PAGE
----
by Joel Harper and Illustrated by Marg Spusta

Another Joel Harper book and this one does have a written story along with illustrations by Marg Spusta. Issac shows his friend James what happens to rubbish that ends up in our gutters as it travels through the storm water drains, leading to our oceans, lakes and rivers. The book focuses the marine life directly affected by plastic pollution. Similar to Sea Change the book ends with the two kids sharing what they know with others and encouraging a clean up at school.

Ocean Warriors: Plastic in Paradise 

by Cath Witten and Illustrated by Jasmine Kammeyer

This book was a gift to my son from my sister and her family. You know the cool sister that told me I should watch The Clean Bin Project. The story is in Bahasa Indonesian and translated into English underneath. Which makes sense since all proceeds from the book go to creating a sustainable waste management system in Raja Ampat, Indonesia, the Amazon of the Ocean. Two siblings work together to reduce plastic pollution after rescuing a tea turtle from eating a plastic bag.

Lelani and the Plastic Kingdom

by Robb N. Johnston

Lelani opens a plastic bottle floating in the ocean to find a note inviting her to visit an island made of rubbish from all over the world. It's on this Island she meets Sam, who shows her the plastic straw forest and and marine animals entangled in rubbish, all caused by the waste sent to this now growing island from the Fast Lands. Lelani is inspired to make changes when she returns to her home and share this knowledge with her community. This book would be suited for older childern around the age of 8-10. The watercolour illustrations are beautiful and worth purchasing the book for alone.

Friends of Our World

by Alexis Todorovski and Illusrated by Azzalene Todorovski

Alexis's book focuses on illegal dumping of items which is huge problem. It's not just the dumping of rubbish in remote locations, but right here in our own neighbourhoods. The characters Mondo and Amigo ask their friends from around the world to share the message of reusing and recycling instead of dumping stuff like clothing, furniture and other household goods.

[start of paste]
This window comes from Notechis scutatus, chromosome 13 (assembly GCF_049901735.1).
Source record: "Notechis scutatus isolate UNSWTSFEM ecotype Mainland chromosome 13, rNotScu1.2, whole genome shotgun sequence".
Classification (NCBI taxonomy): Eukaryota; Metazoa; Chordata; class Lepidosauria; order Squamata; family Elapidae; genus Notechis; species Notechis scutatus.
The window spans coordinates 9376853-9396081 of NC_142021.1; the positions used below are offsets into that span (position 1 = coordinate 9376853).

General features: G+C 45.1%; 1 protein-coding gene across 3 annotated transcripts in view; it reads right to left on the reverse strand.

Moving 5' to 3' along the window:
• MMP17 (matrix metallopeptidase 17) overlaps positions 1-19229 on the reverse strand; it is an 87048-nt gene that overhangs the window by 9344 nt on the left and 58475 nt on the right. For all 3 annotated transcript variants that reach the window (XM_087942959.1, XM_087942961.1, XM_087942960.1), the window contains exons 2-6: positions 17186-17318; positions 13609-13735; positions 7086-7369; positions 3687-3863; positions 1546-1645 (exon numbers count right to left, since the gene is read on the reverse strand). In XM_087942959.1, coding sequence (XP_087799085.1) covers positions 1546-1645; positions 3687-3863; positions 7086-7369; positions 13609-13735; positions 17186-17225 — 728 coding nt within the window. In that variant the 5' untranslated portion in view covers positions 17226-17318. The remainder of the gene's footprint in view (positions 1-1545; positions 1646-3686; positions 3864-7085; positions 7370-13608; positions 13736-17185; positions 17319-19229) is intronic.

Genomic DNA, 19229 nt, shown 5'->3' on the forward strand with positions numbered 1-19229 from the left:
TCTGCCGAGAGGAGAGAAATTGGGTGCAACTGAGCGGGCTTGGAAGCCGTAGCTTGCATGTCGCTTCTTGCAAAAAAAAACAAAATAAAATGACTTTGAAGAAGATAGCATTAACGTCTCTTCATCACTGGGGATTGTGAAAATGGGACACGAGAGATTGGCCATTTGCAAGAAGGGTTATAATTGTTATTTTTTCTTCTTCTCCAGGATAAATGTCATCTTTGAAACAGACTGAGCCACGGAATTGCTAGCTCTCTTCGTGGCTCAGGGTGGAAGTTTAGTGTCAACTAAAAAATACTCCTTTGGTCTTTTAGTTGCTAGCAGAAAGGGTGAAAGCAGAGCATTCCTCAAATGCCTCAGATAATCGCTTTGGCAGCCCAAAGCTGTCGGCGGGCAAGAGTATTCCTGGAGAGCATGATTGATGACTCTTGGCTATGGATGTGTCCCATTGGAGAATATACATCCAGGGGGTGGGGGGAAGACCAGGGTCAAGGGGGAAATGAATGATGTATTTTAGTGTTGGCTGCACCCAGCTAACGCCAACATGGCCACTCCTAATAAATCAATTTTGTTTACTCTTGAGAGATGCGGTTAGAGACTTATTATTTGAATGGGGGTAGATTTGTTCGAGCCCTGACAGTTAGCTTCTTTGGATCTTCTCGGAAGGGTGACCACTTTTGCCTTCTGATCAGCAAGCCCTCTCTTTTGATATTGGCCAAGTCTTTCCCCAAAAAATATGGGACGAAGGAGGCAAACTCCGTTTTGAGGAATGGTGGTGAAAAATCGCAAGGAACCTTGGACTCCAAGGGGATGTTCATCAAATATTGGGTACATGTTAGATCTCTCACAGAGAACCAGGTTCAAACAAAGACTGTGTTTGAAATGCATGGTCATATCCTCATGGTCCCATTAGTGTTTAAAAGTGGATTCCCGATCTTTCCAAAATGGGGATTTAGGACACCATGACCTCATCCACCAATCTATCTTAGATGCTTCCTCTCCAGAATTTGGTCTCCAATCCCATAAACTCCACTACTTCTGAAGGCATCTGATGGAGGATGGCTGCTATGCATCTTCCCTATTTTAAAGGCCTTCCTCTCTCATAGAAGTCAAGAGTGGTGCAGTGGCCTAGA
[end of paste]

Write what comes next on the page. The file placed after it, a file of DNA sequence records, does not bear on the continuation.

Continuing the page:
A Bag and a Bird

by Pamela Allen

Set in iconic Sydney, A Bag and a Bird follows Alex and his mum on a picnic outing when one of their plastic bags blows away and gets stuck on an Ibis (a well known bird in Sydney!). Through Alexander's story we learn how plastic bags can damage the environment and those that depend on it. A great story to help kids to becoming more aware of the impact of their choices.

Compost Stew

by Mary McKenna Siddals

Keeping those organics like food scraps out of landfill is important to helping fight climate change and putting much needed nutrients back into the soil. Mary's book aim is to show how easy it is to do this by composting, how to start and what can and can't go into a compost.

Sullie Saves The Seas

by Goffinet McLaren

Following Memorial Day weekend a seagull calls a meeting with other beach birds asking for help to do something about the rubbish left behind on the beach. They then go about teaching humans how to reduce their rubbish and not leave it in their natural habitat. I did find some parts of this story sad and think the book is best suited for older children 8-12.

Happy reading :)

Waste Not Everyday

Waste Not Everyday


My second book Waste Not Everyday is out in the world! Did you get your copy yet?

This book is the younger sister to my first book Waste Not.

Waste Not Everyday
has 365 tips, one for each day of the year. My goal with this book was to provide digestible information in an easy to use format that would help get people started on reducing their waste.

It’s broken up into three sections using the same structure of a professional bin audit; food and organic, recyclables and other. A bonus fourth section is focused on reducing waste in the wider world.

It can work as a companion to Waste Not or given to someone who wants to make changes but feels overwhelmed or doesn’t want to subscribe to a particular lifestyle, but is determined to start somewhere. There is no preaching. No guilt. Only solutions to help fight climate change through reducing, reusing and reconnect.

Just like my first book 5% of the profits I make will be passed onto Waste Aid Australia.

Waste Not Everyday is available in all places where books are sold and of course, at your local library.